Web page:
Kipouros, T and Inselberg, A and Parks, GT and Savill, AM (2013) Parallel coordinates in computational engineering design. In: UNSPECIFIED.Full text not available from this repository.
Modern Engineering Design involves the deployment of many computational tools. Re- search on challenging real-world design problems is focused on developing improvements for the engineering design process through the integration and application of advanced com- putational search/optimization and analysis tools. Successful application of these methods generates vast quantities of data on potential optimum designs. To gain maximum value from the optimization process, designers need to visualise and interpret this information leading to better understanding of the complex and multimodal relations between param- eters, objectives and decision-making of multiple and strongly conflicting criteria. Initial work by the authors has identified that the Parallel Coordinates interactive visualisation method has considerable potential in this regard. This methodology involves significant levels of user-interaction, making the engineering designer central to the process, rather than the passive recipient of a deluge of pre-formatted information. In the present work we have applied and demonstrated this methodology in two differ- ent aerodynamic turbomachinery design cases; a detailed 3D shape design for compressor blades, and a preliminary mean-line design for the whole compressor core. The first case comprises 26 design parameters for the parameterisation of the blade geometry, and we analysed the data produced from a three-objective optimization study, thus describing a design space with 29 dimensions. The latter case comprises 45 design parameters and two objective functions, hence developing a design space with 47 dimensions. In both cases the dimensionality can be managed quite easily in Parallel Coordinates space, and most importantly, we are able to identify interesting and crucial aspects of the relationships between the design parameters and optimum level of the objective functions under con- sideration. These findings guide the human designer to find answers to questions that could not even be addressed before. In this way, understanding the design leads to more intelligent decision-making and design space exploration. © 2012 AIAA.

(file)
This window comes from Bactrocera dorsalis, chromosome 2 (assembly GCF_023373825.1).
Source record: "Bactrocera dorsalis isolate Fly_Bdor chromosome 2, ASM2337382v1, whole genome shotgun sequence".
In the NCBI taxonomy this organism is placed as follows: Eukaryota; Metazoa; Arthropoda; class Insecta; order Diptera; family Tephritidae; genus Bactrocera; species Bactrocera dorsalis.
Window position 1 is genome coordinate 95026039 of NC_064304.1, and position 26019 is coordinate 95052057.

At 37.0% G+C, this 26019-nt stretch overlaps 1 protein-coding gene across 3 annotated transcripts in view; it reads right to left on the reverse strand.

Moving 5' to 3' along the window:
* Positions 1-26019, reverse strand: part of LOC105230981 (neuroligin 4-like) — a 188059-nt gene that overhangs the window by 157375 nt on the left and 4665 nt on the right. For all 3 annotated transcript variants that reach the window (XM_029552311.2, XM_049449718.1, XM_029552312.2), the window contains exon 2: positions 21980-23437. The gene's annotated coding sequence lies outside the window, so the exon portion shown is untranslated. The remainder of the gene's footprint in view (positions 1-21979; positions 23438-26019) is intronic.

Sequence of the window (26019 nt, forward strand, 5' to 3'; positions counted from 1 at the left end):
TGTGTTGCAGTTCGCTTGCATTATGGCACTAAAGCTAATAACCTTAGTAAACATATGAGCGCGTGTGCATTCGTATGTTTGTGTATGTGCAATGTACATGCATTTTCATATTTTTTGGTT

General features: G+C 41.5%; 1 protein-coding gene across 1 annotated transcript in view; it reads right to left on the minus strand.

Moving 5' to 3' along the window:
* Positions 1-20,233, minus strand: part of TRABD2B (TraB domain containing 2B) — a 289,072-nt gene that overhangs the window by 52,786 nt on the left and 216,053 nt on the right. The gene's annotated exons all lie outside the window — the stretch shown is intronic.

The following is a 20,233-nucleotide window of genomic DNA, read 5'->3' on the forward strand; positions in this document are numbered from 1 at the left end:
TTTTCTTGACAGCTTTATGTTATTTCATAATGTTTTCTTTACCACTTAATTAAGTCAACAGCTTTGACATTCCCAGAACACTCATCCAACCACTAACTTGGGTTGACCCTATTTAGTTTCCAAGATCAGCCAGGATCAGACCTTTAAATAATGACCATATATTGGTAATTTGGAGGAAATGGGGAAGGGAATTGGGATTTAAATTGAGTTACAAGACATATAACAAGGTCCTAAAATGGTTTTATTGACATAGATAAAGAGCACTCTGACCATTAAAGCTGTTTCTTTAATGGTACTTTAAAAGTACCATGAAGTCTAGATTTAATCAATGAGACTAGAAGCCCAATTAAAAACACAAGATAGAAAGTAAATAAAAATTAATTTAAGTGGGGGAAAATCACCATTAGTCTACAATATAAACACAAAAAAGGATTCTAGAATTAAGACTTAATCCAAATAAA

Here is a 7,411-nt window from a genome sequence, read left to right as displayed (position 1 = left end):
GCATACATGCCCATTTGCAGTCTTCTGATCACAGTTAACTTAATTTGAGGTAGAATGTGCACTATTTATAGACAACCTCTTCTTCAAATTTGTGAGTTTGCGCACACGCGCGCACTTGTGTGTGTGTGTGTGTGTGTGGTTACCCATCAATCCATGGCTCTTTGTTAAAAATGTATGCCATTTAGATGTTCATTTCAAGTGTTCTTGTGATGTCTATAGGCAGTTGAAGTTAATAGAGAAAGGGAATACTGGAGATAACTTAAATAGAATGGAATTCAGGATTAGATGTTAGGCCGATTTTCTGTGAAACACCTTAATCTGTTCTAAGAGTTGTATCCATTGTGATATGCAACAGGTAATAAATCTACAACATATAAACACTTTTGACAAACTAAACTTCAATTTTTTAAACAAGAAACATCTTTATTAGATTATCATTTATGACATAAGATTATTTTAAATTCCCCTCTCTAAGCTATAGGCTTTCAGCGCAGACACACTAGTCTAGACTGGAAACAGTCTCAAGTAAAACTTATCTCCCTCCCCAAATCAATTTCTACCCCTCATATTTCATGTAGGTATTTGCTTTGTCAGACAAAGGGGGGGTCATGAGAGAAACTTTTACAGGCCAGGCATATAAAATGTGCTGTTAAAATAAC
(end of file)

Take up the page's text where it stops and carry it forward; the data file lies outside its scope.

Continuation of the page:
|Item Type:||Conference or Workshop Item (UNSPECIFIED)|
|Divisions:||Div A > Energy|
Div C > Engineering Design
|Depositing User:||Unnamed user with email firstname.lastname@example.org|
|Date Deposited:||15 Dec 2015 13:03|
|Last Modified:||29 Apr 2016 00:23|